Lord John Maynard Keynes, arguably the most important economist of the 20th century, had notoriously dismissed gold as a “barbarous relic of the past,” a commodity underpinned by “superstition” and a “primitive passion for solid metal.” In a similar fashion, Ben Bernanke, former Chair of the US Federal Reserve, defined the role of the precious metal in the current economic system as a mere function of “tradition.” Colourful statements from famous detractors aside, gold has been held by investors, households, governments and corporations for millennia. While the commodity does not generate any income stream, it has served as a long-term store of value for generations, protecting portfolios against systematic macro risks such as the Great Financial Crisis of 2008-9.
Importantly, gold has recently benefited from a resurgence in demand. As a result, after six years in the doldrums, the precious commodity has broken out from a major resistance level to hover around the current price of USD 1,590 per ounce. Our analysis delves into the three main factors behind higher and rising gold prices.
First, the attractiveness of longer-dated government bonds from advanced economies to investors has diminished significantly. As policy rates and yields across the curve reach nominal levels at or close to or even below zero (lower bound in interest rates), investors find little solace on riskless government-backed fixed-income papers. As a result, capital has to either run for riskier securities or search for alternative safe haven assets such as gold. While both high-quality government bonds and gold are defensive assets that tend to rise in value during risk-off environments or negative shocks, the upside for bonds is currently capped by the lower bound in interest rates. Under such circumstances, as negative shocks occur, gold prices are likely to decouple from rates, outperforming them. This is particularly relevant for Japan and Europe, where rates are extremely low or negative. In fact, gold prices in EUR or JPY have already reached all-time highs in recent weeks.
Second, a plethora of high and rising political, geopolitical and other tail risks are threatening global economic conditions, which puts a risk premium in more traditional assets and favours alternative safe havens. Moreover, secular geopolitical trends such as the increasing competition between the US and China, less international cooperation, trade conflicts, nationalism and sanctions are boosting the demand for non-jurisdiction type of safe haven assets such as gold. Purchases of gold by central banks from all continents have reached multi-decade highs in the last couple of years.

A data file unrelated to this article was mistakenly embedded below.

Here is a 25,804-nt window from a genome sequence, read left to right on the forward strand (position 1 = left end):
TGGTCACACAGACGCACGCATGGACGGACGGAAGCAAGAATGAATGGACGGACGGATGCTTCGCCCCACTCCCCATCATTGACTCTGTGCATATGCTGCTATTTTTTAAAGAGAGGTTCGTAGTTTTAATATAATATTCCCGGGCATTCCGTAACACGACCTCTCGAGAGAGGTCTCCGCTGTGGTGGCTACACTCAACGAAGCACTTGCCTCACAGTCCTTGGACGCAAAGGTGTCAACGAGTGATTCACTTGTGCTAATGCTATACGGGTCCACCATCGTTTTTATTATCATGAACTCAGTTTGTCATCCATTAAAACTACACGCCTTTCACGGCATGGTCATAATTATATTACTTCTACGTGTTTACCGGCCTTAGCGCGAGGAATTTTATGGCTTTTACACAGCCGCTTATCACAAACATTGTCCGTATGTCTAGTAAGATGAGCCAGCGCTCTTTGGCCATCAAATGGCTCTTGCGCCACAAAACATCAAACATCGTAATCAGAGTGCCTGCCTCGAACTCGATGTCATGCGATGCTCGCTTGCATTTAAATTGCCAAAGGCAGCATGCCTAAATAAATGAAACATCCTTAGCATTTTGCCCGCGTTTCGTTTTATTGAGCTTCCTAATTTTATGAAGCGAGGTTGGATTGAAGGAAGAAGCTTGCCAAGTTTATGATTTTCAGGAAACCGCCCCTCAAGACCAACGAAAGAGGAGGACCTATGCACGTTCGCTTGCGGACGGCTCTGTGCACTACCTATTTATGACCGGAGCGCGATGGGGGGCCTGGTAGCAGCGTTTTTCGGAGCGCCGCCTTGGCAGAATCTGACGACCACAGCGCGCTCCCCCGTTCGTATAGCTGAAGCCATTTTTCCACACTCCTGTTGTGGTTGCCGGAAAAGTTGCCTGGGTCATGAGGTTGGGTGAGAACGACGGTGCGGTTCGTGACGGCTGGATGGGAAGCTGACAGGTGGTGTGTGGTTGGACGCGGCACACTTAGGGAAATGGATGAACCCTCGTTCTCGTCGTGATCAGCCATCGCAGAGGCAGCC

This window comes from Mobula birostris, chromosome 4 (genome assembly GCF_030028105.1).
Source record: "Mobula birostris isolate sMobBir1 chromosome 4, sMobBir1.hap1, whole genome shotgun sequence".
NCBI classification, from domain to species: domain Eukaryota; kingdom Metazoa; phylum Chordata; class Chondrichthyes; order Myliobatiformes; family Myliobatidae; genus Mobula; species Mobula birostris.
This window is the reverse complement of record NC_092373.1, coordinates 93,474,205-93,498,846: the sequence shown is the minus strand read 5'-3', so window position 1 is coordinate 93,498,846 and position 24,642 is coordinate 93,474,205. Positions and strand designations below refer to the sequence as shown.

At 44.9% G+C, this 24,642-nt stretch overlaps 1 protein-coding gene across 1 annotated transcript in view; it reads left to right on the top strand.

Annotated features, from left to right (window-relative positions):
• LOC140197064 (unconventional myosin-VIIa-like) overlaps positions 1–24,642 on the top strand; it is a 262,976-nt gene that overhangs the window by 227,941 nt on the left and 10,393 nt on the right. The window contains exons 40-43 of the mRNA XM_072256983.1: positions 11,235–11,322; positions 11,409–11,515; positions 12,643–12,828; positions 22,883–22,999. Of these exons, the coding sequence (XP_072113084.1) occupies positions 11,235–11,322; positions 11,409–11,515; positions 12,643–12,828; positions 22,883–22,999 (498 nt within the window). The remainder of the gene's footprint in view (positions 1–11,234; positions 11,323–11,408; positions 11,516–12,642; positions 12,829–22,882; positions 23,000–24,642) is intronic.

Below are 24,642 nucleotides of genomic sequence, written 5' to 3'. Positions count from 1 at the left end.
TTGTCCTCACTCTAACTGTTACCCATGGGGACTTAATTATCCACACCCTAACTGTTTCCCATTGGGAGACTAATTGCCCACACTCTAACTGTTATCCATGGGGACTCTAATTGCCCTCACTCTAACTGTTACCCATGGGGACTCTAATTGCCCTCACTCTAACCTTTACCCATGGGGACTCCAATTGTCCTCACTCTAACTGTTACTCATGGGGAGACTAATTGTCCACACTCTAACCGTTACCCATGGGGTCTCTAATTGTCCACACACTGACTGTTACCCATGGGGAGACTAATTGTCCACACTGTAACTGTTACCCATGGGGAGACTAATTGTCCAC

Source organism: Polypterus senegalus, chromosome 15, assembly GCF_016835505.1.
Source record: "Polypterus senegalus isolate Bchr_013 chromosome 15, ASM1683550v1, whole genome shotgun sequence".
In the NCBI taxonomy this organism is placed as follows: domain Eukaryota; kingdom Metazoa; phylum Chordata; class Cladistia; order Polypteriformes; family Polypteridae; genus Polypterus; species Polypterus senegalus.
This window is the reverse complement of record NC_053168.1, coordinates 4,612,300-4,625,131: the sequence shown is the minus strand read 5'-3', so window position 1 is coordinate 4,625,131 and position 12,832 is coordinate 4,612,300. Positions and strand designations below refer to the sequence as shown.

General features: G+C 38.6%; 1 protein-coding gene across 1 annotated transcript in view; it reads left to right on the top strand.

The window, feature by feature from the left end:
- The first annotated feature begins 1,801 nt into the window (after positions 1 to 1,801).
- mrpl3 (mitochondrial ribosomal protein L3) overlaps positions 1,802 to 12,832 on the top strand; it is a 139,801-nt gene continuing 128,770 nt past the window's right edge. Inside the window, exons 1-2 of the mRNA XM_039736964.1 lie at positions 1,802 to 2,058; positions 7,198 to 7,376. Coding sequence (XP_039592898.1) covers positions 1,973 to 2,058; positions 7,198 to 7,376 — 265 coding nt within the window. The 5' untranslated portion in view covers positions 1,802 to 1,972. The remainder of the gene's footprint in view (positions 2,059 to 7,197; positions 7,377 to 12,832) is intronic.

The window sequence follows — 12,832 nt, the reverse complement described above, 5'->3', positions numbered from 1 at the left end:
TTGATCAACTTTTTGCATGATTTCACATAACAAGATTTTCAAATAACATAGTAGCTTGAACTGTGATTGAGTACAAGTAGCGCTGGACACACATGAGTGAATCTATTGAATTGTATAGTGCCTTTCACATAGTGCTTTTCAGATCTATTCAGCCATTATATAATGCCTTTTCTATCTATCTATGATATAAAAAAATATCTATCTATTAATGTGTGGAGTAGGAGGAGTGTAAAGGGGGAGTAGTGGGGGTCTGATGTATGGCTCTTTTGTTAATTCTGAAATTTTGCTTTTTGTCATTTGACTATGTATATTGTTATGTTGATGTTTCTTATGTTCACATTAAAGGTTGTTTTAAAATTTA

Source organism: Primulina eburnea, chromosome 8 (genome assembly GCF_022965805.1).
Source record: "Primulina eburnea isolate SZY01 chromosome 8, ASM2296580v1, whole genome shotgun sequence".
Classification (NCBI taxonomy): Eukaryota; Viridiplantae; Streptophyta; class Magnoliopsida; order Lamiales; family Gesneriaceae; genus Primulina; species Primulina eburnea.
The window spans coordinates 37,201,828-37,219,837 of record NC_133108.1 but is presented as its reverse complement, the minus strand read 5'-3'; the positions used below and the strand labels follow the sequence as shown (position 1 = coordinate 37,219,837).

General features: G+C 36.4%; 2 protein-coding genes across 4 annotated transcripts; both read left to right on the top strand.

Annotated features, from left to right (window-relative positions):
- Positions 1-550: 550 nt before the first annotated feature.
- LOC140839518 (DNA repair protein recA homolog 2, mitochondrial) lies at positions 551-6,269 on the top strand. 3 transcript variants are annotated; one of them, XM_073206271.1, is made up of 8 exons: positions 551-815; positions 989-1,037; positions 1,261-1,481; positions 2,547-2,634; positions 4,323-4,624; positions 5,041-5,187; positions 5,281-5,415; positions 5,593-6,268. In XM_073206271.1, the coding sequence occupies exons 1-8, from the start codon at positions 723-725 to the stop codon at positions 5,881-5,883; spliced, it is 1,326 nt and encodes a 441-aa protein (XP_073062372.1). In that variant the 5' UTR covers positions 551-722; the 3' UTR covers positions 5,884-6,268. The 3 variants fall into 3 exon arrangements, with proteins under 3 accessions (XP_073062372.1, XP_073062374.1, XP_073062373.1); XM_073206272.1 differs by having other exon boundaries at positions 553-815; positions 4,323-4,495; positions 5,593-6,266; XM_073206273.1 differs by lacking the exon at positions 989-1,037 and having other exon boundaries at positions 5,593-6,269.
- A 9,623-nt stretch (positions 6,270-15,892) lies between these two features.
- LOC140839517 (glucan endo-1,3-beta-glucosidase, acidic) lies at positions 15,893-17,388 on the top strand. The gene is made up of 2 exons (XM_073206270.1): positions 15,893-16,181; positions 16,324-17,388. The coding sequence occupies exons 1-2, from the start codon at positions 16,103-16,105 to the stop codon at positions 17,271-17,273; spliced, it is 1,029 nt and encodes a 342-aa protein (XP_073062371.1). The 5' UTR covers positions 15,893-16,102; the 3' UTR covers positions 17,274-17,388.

Third, low growth, low inflation and low interest rates in a context of increasing social inequality is triggering a demand for additional fiscal spending. While there is currently some fiscal space in certain advanced economies, the rise of populism is also favouring less credible political views about expansive fiscal policies. “Fiscal populists” often propose more government spending to support employment and growth, despite high debt levels. This adds to existing concerns associated with unfunded liabilities (pensions) and the potential need for even higher fiscal deficits in the future. Over the medium term, such policies are conductive to fiscal dominance, i.e., a condition that generally involves government debt monetization with un-tamed inflation and financial repression. Gold tends to soar in such environments and very long-term investors are already starting to position themselves for such scenarios.
All in all, we believe that long-term trends are favouring the return of gold as a diversifier and shock absorber in the portfolio of global investors. We are likely in the beginning of such a movement and the upside is significant for gold prices over a long-term horizon or the coming decade.